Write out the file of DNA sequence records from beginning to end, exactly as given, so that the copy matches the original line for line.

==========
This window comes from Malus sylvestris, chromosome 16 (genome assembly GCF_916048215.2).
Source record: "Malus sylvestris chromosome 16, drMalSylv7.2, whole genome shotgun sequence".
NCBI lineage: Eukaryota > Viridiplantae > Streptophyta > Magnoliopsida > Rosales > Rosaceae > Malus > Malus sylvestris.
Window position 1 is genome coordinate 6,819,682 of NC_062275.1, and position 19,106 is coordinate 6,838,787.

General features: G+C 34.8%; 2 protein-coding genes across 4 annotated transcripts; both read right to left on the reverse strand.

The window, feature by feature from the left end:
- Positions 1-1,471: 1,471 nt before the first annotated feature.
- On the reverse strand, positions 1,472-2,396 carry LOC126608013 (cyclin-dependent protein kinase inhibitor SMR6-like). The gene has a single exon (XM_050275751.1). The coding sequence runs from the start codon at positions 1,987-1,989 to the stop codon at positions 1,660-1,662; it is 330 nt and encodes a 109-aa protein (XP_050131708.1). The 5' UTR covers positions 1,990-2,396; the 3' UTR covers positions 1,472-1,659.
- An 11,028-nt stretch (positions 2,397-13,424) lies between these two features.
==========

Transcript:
This window comes from Malus sylvestris, chromosome 16 (genome assembly GCF_916048215.2).
Source record: "Malus sylvestris chromosome 16, drMalSylv7.2, whole genome shotgun sequence".
NCBI lineage: Eukaryota > Viridiplantae > Streptophyta > Magnoliopsida > Rosales > Rosaceae > Malus > Malus sylvestris.
Window position 1 is genome coordinate 6,819,682 of NC_062275.1, and position 19,106 is coordinate 6,838,787.

General features: G+C 34.8%; 2 protein-coding genes across 4 annotated transcripts; both read right to left on the reverse strand.

The window, feature by feature from the left end:
- Positions 1-1,471: 1,471 nt before the first annotated feature.
- On the reverse strand, positions 1,472-2,396 carry LOC126608013 (cyclin-dependent protein kinase inhibitor SMR6-like). The gene has a single exon (XM_050275751.1). The coding sequence runs from the start codon at positions 1,987-1,989 to the stop codon at positions 1,660-1,662; it is 330 nt and encodes a 109-aa protein (XP_050131708.1). The 5' UTR covers positions 1,990-2,396; the 3' UTR covers positions 1,472-1,659.
- An 11,028-nt stretch (positions 2,397-13,424) lies between these two features.